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HIV Among Youth

October 14, 2014

Fast Facts
  • Youth aged 13 to 24 accounted for an estimated 26% of all new HIV infections in the United States in 2010.
  • Most new HIV infections among youth occur among gay and bisexual males; there was a 22% increase in estimated new infections in this group from 2008 to 2010.
  • Almost 60% of youth with HIV in the United States do not know they are infected.


HIV Among Youth

Youth in the United States account for a substantial number of HIV infections. Gay, bisexual, and other men who have sex with men* account for most new infections in the age group 13 to 24; black/African American** or Hispanic/Latinoa gay and bisexual men are especially affected. Continual HIV prevention outreach and education efforts, including programs on abstinence, delaying the initiation of sex, and negotiating safer sex for the spectrum of sexuality among youth -- homosexual, bisexual, heterosexual, and transgender -- are urgently needed for a new generation at risk.


The Numbers

New HIV Infectionsb (Aged 13-24)

  • In 2010, youth made up 17% of the US population, but accounted for an estimated 26% (12,200) of all new HIV infections (47,500) in the United States.
  • In 2010, young gay and bisexual men accounted for an estimated 19% (8,800) of all new HIV infections in the United States and 72% of new HIV infections among youth. These young men were the only age group that showed a significan increase in estimated new infections -- 22% from 2008 (7,200) through 2010 (8,800).
  • In 2010, black youth accounted for an estimated 57% (7,000) of all new HIV infections among youth in the United States, followed by Hispanic/Latino (20%, 2,390) and white (20%, 2,380) youth.


Age distribution of diagnoses of HIV infection in the United States in 2011

Source: CDC. Estimated HIV incidence among adults: 5,600 Black/African American Males; 2,100 Hispanic/Latino Males; 2,100 White Males; 1,400 Black/African American Females; 290 Hispanic/Latina Females; 280 White Females and adolescents in the United States, 2007-2010. HIV Surveillance Supplemental Report 2012;17(4).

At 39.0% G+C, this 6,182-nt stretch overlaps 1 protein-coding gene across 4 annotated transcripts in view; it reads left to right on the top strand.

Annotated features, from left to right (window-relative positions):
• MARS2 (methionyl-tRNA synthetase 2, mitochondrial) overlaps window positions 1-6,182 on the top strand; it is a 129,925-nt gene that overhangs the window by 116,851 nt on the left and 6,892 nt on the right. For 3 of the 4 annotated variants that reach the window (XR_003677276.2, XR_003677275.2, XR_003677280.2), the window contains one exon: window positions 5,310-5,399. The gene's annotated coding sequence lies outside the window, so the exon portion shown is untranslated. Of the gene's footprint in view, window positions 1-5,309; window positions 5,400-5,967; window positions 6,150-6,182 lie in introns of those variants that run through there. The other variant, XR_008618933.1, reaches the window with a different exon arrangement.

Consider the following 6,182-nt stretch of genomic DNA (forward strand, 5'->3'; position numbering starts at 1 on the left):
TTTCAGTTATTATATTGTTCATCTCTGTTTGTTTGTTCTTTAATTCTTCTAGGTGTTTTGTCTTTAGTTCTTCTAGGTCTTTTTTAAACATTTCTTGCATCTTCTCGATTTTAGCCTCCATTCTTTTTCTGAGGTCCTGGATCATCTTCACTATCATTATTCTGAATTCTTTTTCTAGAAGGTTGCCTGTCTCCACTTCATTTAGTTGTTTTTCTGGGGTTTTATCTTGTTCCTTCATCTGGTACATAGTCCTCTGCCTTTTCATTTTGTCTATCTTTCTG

HIV and AIDS Diagnosesc and Deaths Among Youth (Aged 13-24)

  • An estimated 10,456 youth were diagnosed with HIV infection in the United States and six dependent areas in 2011,representing 21% of an estimated 50,199 people diagnosed during that year. Seventy-eight percent (8,140) of these (36.3 new HIV diagnoses/100,000 people).
  • By the end of 2010, of the estimated 39,035 youth living with diagnosed HIV infection in the United States and 6 dependent areas:
    • An estimated 27,621 HIV diagnoses were among young men. Of these, 77% of HIV diagnoses were attributed to male-to-male sexual contact and 13% to perinatal exposure.
    • An estimated 11,413 HIV diagnoses were among young women. Of these, 56% were attributed to heterosexual contact and 34% to perinatal exposure.
  • In 2011, an estimated 3,004 youth in the United States and six dependent areas were diagnosed with AIDS, a number that has increased 29% since 2008.
  • By the end of 2010, an estimated 11,731 youth with an AIDS diagnosis had died in the United States and six dependent areas since the HIV epidemic began.


Prevention Challenges

Low perception of risk. A majority of 15- to 24-year-olds in the United States responding to a Kaiser Family Foundation survey said they were not concerned about becoming infected with HIV, which means they may not take measures to protect their health.

Low rates of testing. It is estimated that in 2010, almost 60% of youth aged 13 to 24 with HIV in the United States were unaware of their infection, compared to 16% for all ages. In a 2011survey, only 13% of high school students (22% of those who had ever been sexually active), and in a 2010 survey, only 35% of adults aged 18 to 24 had been tested for HIV.

Low rates of condom use. In a 2011 survey in the United States, of the 34% of high school students reporting sexual intercourse in the previous 3 months, 40% did not use a condom.